Buying books

I’ve just received my books from Amazon. Given the discount they make and the current exchange rate between dollars and euros, I find it more comfortable and cheaper (even including the shipment fees) to buy them online. There is also a very good bookstore in Madrid which usually has the books I’m looking for, but they are more expensive, so I rarely buy there unless I want the book “now”.

My new books, with the mac.

My new books!

I already own a copy of the previous editions of Spring in Action and Hibernate in Action (er… Java Persistence with Hibernate) so I’ll probably just keep them near for reference (although the chapters on JPA and WebFlow look promising).

Then there is Design Patterns… my all-time favorite book since I used it during my faculty years. It’s not only the excellent content. The book itself is elegantly designed and it is just nice to browse. I always wanted a copy of this book and now I have it.

I also bought a couple of books about J2EE architecture: The study guide for the sun certification exam and the Architect’s Handbook.

After going through the self-evaluation questions, I find sun’s certification quite easy to pass after more than four years trolling with Java and other technologies. But I think it would have been easy even without so much experience, because almost all of the subjects where covered during my last year at the Computer Science Faculty in the University of A Coruña (thanks to my teacher Fernando Bellas, who also mentored my final year dissertation… we even published a couple of papers, one of them on the ACM Proceedings of the Thirteenth International World Wide Web Conference 2004).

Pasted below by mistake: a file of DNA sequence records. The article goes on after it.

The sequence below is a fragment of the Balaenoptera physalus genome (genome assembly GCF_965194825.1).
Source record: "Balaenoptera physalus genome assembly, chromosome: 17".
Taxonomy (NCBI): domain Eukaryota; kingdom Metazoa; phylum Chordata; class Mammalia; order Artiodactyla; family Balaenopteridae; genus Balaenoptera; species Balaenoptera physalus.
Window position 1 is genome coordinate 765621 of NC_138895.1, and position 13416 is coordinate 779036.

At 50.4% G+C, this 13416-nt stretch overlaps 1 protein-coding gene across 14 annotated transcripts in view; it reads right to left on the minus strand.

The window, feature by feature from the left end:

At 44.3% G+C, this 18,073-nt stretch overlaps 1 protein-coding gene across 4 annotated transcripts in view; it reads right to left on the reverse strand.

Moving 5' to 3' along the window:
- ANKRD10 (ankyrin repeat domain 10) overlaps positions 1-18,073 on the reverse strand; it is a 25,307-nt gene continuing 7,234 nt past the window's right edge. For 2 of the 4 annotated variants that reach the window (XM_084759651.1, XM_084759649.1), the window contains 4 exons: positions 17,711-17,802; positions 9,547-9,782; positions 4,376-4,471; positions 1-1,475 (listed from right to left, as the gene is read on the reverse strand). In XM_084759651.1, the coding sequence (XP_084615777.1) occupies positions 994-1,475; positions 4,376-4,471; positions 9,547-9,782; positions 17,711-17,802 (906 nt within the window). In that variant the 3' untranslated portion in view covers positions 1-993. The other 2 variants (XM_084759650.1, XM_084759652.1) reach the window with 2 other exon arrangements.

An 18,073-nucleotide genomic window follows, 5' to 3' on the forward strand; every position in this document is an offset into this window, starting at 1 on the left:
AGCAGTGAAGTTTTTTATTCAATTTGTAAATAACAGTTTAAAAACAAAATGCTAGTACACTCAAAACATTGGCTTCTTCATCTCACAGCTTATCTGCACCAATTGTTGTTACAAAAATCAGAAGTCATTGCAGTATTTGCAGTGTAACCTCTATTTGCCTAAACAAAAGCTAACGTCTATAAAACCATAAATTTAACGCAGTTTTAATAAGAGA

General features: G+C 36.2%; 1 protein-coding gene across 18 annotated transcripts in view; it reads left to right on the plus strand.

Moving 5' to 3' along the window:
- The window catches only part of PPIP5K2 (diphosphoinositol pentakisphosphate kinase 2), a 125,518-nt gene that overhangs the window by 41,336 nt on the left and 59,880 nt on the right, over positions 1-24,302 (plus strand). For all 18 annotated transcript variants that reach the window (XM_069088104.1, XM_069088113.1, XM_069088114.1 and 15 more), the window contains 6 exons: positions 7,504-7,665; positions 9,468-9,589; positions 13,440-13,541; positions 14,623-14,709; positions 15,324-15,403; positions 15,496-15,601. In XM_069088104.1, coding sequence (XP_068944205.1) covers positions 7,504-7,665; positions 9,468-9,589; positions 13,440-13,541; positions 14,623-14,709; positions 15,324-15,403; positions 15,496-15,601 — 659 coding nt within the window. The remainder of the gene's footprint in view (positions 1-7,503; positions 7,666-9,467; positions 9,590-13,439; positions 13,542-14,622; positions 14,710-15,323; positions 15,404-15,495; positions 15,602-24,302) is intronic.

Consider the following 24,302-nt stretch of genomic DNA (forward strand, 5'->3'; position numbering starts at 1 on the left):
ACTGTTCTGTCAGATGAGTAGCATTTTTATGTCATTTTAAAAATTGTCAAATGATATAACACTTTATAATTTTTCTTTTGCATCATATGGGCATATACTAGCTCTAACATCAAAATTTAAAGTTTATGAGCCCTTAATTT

By the way… someone at FIC should explain the students the huge difference it makes studying there compared to other faculties. I’ve recently taught an introduction to J2EE development for web applications (nothing fancy, only the basics on html/css/javascript, JSP/JSTL/Struts and JDBC) for people who have just graduated on Computer Science, and I was surprised by the little background students have on these technologies or anything related (like .NET).

But I digress… back to the books.

The last one, J2EE Architect’s Handbook looks promising. It begins with an explanation of the different roles in software development which spans several pages. This is great because with my background working on a small startup (where roles are fuzzy in the best case) and now in a consulting firm where your role is mostly a function of what your salary is, and not of what you do, I have all those roles a bit mixed up. The author is also quite pragmatic, explaining both the Rational Unified Process and Agile Development… and making a choice somewhere in between.

That’s what I’ve got after quickly browsing the first chapter, but I’ll write back once I finish the book.

By the way, if you’re interesting on those books… here is a link to my library.



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